• "The specific hypothesis of this investigation was that activation of the brain reward pathway would attenuate the nociception resulting from direct stimulation of an ascending pain pathway as well as potentiating the analgesic effect of morphine on the stimulation of the pain pathway. We have previously used classical psychophysical procedures to determine the threshold for escape from the aversive stimulation of the mesencephalic reticular formation (MRF) in the study of nociception and analgesia in the rat (Wheeling et al., 1981; Unterwald et al., 1987; Izenwasser and Kornetsky, 1989; Sasson and Kornetsky, 1983; Sasson et al., 1986; Hubner and Kornetsky, 1972; Crosby et al., 2005). The advantage of the technique over the commonly used reflexive techniques is that an actual threshold can be determined and defined in terms of intensity of stimulation, e.g., μAmps, as opposed to reflexive techniques, i.e., the " tail-flick. "
    [Show abstract] [Hide abstract] ABSTRACT: The purpose of this experiment was to test in the rat the hypotheses that activation of the brain reward system would attenuate the effects of intracranial nociceptive stimulation and would potentiate the antinociceptive effects of morphine. In this experiment pain (nociception) was generated by electrical stimulation of a brain pain pathway, the mesencephalic reticular formation (MRF) of the rat. Reward pathway stimulation was to the medial forebrain bundle at the level of the lateral hypothalamus (MFB-LH). Current thresholds for escape from MRF stimulation were determined using a modification of the psychophysical methods of limits. MRF stimulation was delivered concurrently with different intensities of non-contingent MFB-LH stimulation. The effects of morphine and saline were determined under all stimulation conditions. Contrary to expectation MFB-LH stimulation significantly lowered MRF stimulation escape thresholds. Morphine administration elevated MRF thresholds in the absence of MFB-LH stimulation. However, this effect was blocked by concurrent MFB-LH stimulation. These findings, which mimic the effects of the opiate antagonist naloxone, i.e., potentiating of pain and antagonism of morphine's analgesic effects, suggest the presence of an endogenous opiate receptor antagonist.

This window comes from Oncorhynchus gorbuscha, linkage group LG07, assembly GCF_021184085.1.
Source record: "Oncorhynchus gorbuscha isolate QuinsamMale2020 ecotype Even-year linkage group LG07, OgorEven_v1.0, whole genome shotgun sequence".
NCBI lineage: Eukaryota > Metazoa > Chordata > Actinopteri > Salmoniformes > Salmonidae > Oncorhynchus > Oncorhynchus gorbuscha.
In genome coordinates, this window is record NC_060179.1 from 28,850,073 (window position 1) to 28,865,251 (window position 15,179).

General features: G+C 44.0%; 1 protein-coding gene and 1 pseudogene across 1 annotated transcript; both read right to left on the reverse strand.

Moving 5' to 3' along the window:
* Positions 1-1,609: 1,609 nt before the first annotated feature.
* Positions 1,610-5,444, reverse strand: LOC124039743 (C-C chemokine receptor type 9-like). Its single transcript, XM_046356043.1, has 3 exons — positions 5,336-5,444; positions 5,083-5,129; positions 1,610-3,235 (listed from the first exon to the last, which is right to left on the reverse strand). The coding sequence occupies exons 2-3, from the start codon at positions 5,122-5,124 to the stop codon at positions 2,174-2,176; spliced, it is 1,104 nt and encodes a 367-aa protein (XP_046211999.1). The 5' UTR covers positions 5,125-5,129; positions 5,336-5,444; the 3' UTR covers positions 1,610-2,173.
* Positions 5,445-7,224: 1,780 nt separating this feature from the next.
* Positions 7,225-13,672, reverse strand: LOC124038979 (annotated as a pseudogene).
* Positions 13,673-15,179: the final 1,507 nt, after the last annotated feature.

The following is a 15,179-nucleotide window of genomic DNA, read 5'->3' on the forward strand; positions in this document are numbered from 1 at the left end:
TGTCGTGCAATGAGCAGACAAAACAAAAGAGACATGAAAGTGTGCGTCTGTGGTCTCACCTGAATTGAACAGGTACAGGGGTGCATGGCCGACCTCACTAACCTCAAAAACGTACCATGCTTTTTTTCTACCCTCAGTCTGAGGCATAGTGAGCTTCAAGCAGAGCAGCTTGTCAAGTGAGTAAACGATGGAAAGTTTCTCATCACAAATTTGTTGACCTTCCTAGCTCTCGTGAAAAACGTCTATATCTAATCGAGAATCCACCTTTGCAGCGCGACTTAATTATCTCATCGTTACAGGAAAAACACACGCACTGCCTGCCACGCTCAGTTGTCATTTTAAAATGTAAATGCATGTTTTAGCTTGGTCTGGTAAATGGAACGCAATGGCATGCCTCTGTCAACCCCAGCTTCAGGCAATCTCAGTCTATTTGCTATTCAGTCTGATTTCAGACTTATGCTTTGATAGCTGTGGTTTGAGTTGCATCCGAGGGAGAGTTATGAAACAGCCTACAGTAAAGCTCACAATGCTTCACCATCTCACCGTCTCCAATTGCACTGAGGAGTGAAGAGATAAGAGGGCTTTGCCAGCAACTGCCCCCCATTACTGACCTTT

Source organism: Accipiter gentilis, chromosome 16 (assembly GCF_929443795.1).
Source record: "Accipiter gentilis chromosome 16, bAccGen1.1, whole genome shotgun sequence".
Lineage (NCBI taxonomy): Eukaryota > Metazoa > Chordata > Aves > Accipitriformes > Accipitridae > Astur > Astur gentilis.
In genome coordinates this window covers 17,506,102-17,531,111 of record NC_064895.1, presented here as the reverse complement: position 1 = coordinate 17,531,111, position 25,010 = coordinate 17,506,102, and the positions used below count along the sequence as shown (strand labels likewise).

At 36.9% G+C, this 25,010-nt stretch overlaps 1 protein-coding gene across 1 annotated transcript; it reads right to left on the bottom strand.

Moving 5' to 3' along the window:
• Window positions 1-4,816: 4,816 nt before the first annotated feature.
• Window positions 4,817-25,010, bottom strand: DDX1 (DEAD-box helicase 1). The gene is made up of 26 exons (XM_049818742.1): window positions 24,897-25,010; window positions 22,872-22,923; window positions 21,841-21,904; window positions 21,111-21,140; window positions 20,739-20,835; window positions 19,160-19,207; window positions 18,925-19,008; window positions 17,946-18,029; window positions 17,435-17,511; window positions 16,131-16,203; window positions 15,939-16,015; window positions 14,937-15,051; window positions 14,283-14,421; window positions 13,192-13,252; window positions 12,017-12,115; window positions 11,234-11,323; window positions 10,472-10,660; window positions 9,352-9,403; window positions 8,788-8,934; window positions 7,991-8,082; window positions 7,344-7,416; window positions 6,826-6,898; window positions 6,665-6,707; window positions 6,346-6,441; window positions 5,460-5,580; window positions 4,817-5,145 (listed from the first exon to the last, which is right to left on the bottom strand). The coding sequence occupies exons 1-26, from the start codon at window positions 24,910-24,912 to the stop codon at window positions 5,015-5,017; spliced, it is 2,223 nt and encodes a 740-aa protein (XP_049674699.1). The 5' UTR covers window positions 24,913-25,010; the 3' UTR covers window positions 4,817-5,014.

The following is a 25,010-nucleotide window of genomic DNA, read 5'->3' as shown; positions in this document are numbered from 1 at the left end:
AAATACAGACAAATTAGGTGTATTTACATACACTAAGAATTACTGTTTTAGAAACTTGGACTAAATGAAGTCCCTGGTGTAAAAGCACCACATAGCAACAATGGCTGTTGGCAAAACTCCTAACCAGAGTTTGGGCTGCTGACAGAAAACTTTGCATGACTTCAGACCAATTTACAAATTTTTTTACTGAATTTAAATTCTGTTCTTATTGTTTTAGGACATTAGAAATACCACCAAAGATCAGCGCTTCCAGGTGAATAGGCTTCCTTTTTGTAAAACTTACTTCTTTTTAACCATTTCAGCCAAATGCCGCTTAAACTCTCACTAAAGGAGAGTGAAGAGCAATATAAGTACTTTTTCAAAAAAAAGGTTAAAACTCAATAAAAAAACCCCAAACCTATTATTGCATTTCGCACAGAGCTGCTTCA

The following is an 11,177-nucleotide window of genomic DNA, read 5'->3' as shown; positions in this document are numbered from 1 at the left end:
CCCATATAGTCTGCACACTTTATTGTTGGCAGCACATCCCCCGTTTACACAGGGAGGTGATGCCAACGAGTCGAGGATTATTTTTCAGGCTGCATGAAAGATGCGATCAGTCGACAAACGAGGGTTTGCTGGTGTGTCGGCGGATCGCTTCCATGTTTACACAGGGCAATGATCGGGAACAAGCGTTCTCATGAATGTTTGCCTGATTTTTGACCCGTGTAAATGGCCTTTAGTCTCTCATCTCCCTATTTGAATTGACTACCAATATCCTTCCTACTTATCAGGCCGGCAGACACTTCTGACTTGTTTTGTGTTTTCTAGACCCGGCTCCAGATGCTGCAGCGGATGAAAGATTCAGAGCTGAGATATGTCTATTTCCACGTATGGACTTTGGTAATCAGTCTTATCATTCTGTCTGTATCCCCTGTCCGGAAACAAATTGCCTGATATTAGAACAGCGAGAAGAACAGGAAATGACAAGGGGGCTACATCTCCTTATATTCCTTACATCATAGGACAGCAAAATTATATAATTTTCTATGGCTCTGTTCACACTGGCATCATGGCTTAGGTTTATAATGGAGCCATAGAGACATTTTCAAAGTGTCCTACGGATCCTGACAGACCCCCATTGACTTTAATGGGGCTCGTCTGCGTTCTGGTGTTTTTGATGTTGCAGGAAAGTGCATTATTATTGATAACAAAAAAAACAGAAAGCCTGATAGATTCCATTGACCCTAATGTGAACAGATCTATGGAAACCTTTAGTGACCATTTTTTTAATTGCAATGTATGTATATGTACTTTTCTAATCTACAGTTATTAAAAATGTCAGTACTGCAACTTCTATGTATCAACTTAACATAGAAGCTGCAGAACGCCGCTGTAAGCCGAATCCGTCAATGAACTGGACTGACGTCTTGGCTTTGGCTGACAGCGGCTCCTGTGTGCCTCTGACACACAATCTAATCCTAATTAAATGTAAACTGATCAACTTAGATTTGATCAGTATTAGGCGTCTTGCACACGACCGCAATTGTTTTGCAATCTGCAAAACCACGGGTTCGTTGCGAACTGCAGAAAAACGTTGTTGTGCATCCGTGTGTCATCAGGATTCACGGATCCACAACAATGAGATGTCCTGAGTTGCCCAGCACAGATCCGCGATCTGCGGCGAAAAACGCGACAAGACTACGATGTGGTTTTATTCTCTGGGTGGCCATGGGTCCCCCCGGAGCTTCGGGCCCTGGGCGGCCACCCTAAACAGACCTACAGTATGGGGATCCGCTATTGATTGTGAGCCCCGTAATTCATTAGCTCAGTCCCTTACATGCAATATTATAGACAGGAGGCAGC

Full-text · Article · Feb 2010
    • "Morphine analgesia did not differ between young and aged rats using tail-flick latencies, but older animals showed a decreased analgesic response using a method measuring tailflick thresholds as well as escape thresholds from electrical stimulation of the mesencephalic reticular formation [249]. "
    [Show abstract] [Hide abstract] ABSTRACT: This paper is the 29th consecutive installment of the annual review of research concerning the endogenous opioid system, now spanning 30 years of research. It summarizes papers published during 2006 that studied the behavioral effects of molecular, pharmacological and genetic manipulation of opioid peptides, opioid receptors, opioid agonists and opioid antagonists. The particular topics that continue to be covered include the molecular-biochemical effects and neurochemical localization studies of endogenous opioids and their receptors related to behavior (Section 2), and the roles of these opioid peptides and receptors in pain and analgesia (Section 3); stress and social status (Section 4); tolerance and dependence (Section 5); learning and memory (Section 6); eating and drinking (Section 7); alcohol and drugs of abuse (Section 8); sexual activity and hormones, pregnancy, development and endocrinology (Section 9); mental illness and mood (Section 10); seizures and neurological disorders (Section 11); electrical-related activity and neurophysiology (Section 12); general activity and locomotion (Section 13); gastrointestinal, renal and hepatic functions (Section 14); cardiovascular responses (Section 15); respiration and thermoregulation (Section 16); and immunological responses (Section 17).
    Full-text · Article · Jan 2008